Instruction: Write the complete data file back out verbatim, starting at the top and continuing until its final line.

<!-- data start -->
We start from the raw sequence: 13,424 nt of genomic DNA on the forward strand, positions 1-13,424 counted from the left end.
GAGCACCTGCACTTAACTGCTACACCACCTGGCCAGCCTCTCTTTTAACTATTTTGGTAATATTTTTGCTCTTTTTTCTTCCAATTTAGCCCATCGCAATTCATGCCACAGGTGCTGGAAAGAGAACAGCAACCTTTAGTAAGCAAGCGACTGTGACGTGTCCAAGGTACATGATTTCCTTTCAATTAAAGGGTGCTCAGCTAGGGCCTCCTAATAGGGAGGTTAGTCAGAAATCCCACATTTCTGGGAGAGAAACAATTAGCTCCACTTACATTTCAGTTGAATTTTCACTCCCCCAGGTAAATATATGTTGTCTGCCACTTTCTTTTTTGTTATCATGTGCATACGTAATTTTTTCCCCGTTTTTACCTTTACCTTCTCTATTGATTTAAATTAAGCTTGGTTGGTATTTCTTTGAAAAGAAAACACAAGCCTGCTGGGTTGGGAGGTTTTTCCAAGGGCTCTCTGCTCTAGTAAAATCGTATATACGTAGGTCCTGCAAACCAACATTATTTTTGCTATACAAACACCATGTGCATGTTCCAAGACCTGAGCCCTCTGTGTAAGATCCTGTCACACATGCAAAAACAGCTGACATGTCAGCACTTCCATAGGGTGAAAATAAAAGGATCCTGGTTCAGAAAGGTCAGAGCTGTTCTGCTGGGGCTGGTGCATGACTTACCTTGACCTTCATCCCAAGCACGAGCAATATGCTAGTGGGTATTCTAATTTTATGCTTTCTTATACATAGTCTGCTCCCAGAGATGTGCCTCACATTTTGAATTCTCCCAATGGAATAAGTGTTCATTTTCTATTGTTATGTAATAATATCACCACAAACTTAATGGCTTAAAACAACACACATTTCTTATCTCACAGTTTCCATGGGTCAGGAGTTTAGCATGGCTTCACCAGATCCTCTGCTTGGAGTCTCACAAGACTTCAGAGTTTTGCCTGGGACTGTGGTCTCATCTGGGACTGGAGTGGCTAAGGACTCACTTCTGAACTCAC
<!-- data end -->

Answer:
We start from the raw sequence: 13,424 nt of genomic DNA on the forward strand, positions 1-13,424 counted from the left end.
GAGCACCTGCACTTAACTGCTACACCACCTGGCCAGCCTCTCTTTTAACTATTTTGGTAATATTTTTGCTCTTTTTTCTTCCAATTTAGCCCATCGCAATTCATGCCACAGGTGCTGGAAAGAGAACAGCAACCTTTAGTAAGCAAGCGACTGTGACGTGTCCAAGGTACATGATTTCCTTTCAATTAAAGGGTGCTCAGCTAGGGCCTCCTAATAGGGAGGTTAGTCAGAAATCCCACATTTCTGGGAGAGAAACAATTAGCTCCACTTACATTTCAGTTGAATTTTCACTCCCCCAGGTAAATATATGTTGTCTGCCACTTTCTTTTTTGTTATCATGTGCATACGTAATTTTTTCCCCGTTTTTACCTTTACCTTCTCTATTGATTTAAATTAAGCTTGGTTGGTATTTCTTTGAAAAGAAAACACAAGCCTGCTGGGTTGGGAGGTTTTTCCAAGGGCTCTCTGCTCTAGTAAAATCGTATATACGTAGGTCCTGCAAACCAACATTATTTTTGCTATACAAACACCATGTGCATGTTCCAAGACCTGAGCCCTCTGTGTAAGATCCTGTCACACATGCAAAAACAGCTGACATGTCAGCACTTCCATAGGGTGAAAATAAAAGGATCCTGGTTCAGAAAGGTCAGAGCTGTTCTGCTGGGGCTGGTGCATGACTTACCTTGACCTTCATCCCAAGCACGAGCAATATGCTAGTGGGTATTCTAATTTTATGCTTTCTTATACATAGTCTGCTCCCAGAGATGTGCCTCACATTTTGAATTCTCCCAATGGAATAAGTGTTCATTTTCTATTGTTATGTAATAATATCACCACAAACTTAATGGCTTAAAACAACACACATTTCTTATCTCACAGTTTCCATGGGTCAGGAGTTTAGCATGGCTTCACCAGATCCTCTGCTTGGAGTCTCACAAGACTTCAGAGTTTTGCCTGGGACTGTGGTCTCATCTGGGACTGGAGTGGCTAAGGACTCACTTCTGAACTCAC